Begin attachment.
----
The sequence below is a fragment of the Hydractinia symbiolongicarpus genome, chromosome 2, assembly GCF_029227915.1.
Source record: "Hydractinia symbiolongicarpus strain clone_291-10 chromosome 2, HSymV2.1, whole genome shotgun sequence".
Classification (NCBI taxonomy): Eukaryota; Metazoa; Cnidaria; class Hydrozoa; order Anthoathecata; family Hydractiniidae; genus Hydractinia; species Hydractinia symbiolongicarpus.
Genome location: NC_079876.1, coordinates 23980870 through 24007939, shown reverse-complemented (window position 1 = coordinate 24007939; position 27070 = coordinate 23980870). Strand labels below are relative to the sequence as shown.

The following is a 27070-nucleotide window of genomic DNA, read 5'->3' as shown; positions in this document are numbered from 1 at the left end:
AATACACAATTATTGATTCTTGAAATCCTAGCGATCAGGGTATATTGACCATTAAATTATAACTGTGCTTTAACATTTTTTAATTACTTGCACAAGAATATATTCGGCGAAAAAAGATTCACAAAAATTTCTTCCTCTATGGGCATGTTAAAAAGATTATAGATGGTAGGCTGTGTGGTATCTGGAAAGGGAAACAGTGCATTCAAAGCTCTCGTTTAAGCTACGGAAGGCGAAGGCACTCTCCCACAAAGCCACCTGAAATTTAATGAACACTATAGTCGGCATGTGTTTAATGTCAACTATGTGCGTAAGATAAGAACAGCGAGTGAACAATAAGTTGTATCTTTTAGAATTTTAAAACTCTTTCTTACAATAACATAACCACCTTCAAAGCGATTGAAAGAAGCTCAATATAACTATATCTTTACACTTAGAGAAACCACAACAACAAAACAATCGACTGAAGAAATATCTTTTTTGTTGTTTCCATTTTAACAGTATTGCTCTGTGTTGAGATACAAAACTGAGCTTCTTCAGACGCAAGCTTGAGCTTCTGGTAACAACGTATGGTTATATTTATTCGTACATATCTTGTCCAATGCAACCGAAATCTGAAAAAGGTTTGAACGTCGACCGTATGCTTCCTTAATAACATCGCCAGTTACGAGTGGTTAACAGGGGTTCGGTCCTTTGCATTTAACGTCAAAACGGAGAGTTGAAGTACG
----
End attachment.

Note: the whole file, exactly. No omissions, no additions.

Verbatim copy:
The sequence below is a fragment of the Hydractinia symbiolongicarpus genome, chromosome 2, assembly GCF_029227915.1.
Source record: "Hydractinia symbiolongicarpus strain clone_291-10 chromosome 2, HSymV2.1, whole genome shotgun sequence".
Classification (NCBI taxonomy): Eukaryota; Metazoa; Cnidaria; class Hydrozoa; order Anthoathecata; family Hydractiniidae; genus Hydractinia; species Hydractinia symbiolongicarpus.
Genome location: NC_079876.1, coordinates 23980870 through 24007939, shown reverse-complemented (window position 1 = coordinate 24007939; position 27070 = coordinate 23980870). Strand labels below are relative to the sequence as shown.

The following is a 27070-nucleotide window of genomic DNA, read 5'->3' as shown; positions in this document are numbered from 1 at the left end:
AATACACAATTATTGATTCTTGAAATCCTAGCGATCAGGGTATATTGACCATTAAATTATAACTGTGCTTTAACATTTTTTAATTACTTGCACAAGAATATATTCGGCGAAAAAAGATTCACAAAAATTTCTTCCTCTATGGGCATGTTAAAAAGATTATAGATGGTAGGCTGTGTGGTATCTGGAAAGGGAAACAGTGCATTCAAAGCTCTCGTTTAAGCTACGGAAGGCGAAGGCACTCTCCCACAAAGCCACCTGAAATTTAATGAACACTATAGTCGGCATGTGTTTAATGTCAACTATGTGCGTAAGATAAGAACAGCGAGTGAACAATAAGTTGTATCTTTTAGAATTTTAAAACTCTTTCTTACAATAACATAACCACCTTCAAAGCGATTGAAAGAAGCTCAATATAACTATATCTTTACACTTAGAGAAACCACAACAACAAAACAATCGACTGAAGAAATATCTTTTTTGTTGTTTCCATTTTAACAGTATTGCTCTGTGTTGAGATACAAAACTGAGCTTCTTCAGACGCAAGCTTGAGCTTCTGGTAACAACGTATGGTTATATTTATTCGTACATATCTTGTCCAATGCAACCGAAATCTGAAAAAGGTTTGAACGTCGACCGTATGCTTCCTTAATAACATCGCCAGTTACGAGTGGTTAACAGGGGTTCGGTCCTTTGCATTTAACGTCAAAACGGAGAGTTGAAGTACG